The above article 112 of the 1964 Programme considers the state governments led by CPI (M) as governments of a transitional character which can implement the modest programme of giving immediate relief to the people. But in the amendment made in 2000 party special plenum all these three words i.e. “transitional”, “modest” and “immediate” were removed; instead such governments were given the qualification that they can implement alternative policies within the existing framework. It means that the concept embodied in 1964 Programme of using such governments as an instrument of struggle at the hands of the people was given a go by and the CPI (M) began to consider these governments as governments which can implement alternative policies and thus extend meaningful relief to the people and therefore they need not be considered as transitional. This parliamentary illusion gained its influence in the CPI (M). The party began to give emphasis to continuing in such governments as long as possible. For that the party began to claim that the CPI (M) led governments can really solve the problems of the people within the existing social system. To realise this claim the party led governments began to compromise with the neo-liberal policies. Thus the Bengal, Kerala governments began to implement policies which they had opposed earlier, like self-financing education, contractualisation, SEZ, corporatisation of State Electricity Boards etc. Thus the CPI (M), CPI etc. lost their identity as fighters against the anti-people policies of the ruling classes. The Singur, Nandigram incidents, in which the CPI(M) came into open conflict with the common people in these areas, who were its own supporters, was the high point in this de-generation.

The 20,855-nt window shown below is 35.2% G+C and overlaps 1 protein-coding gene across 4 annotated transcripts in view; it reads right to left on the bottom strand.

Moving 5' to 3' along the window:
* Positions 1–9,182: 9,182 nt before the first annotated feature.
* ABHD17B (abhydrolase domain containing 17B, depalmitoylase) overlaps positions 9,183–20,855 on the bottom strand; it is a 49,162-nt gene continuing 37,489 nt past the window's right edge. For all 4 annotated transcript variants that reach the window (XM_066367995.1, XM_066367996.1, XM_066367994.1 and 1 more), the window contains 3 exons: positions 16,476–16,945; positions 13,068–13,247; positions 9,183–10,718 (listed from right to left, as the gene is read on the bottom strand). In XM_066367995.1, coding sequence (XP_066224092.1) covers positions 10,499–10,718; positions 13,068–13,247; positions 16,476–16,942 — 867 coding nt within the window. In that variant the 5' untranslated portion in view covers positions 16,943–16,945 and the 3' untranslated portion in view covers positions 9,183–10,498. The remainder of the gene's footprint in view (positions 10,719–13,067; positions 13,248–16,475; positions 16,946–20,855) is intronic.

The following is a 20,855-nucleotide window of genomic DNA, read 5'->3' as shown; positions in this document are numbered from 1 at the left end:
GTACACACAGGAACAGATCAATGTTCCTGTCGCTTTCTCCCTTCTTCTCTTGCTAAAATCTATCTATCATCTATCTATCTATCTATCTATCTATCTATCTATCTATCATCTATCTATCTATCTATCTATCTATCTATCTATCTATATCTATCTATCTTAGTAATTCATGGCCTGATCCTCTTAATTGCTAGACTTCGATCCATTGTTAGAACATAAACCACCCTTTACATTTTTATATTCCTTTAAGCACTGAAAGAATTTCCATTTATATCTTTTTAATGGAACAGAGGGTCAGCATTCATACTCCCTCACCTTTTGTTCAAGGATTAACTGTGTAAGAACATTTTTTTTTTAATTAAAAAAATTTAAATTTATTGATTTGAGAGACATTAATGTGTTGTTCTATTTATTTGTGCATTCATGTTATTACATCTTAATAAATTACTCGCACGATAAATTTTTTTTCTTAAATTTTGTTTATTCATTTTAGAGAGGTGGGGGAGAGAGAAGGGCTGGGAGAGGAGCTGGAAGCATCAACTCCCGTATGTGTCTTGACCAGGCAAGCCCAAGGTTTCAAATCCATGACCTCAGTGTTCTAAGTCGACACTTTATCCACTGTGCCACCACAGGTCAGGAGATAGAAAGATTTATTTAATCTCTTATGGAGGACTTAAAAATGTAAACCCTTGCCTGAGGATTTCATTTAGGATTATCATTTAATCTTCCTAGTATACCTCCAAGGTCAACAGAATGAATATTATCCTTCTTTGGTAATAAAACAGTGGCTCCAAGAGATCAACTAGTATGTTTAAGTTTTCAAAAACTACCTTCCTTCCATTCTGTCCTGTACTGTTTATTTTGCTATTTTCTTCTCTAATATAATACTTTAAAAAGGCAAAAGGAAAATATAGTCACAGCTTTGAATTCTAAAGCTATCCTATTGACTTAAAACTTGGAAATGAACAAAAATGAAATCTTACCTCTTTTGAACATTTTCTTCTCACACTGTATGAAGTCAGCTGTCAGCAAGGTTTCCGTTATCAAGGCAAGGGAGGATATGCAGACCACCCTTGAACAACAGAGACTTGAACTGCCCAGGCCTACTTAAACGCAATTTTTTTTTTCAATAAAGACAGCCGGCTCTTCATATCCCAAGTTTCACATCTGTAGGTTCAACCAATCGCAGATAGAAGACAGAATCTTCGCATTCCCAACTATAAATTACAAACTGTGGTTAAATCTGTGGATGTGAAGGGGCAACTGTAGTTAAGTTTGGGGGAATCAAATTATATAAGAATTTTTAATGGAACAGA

The right deviation in the form of parliamentarism is the root cause of the defeat of the left. When the party succumbed to parliamentarism, it made compromises with the capitalist system. This resulted in the growth of bourgeois tendencies in the party. Party leaders began to go after power and positions. Many of them tried to amass wealth, like leaders of bourgeois parties. The leaders themselves promoted groupism to protect their vested interests. Thus by policies as well as the life and conduct of party leaders, the left parties lost their identity and people began to consider all the parties alike. It is this atmosphere of depoliticisation that became a fertile ground for the growth of alien influences among the working class and peasantry, even in the left bastions of the country. This led to the expansion of BJP, SDPI etc. The depoliticised minds of working class will also get influenced by the bourgeois propaganda for strong government and a “strong leader". In short the BJP could exploit the resentment of the common people against the policies of the Congress government because of the weakness of the left in not being in the forefront of the struggle against those policies.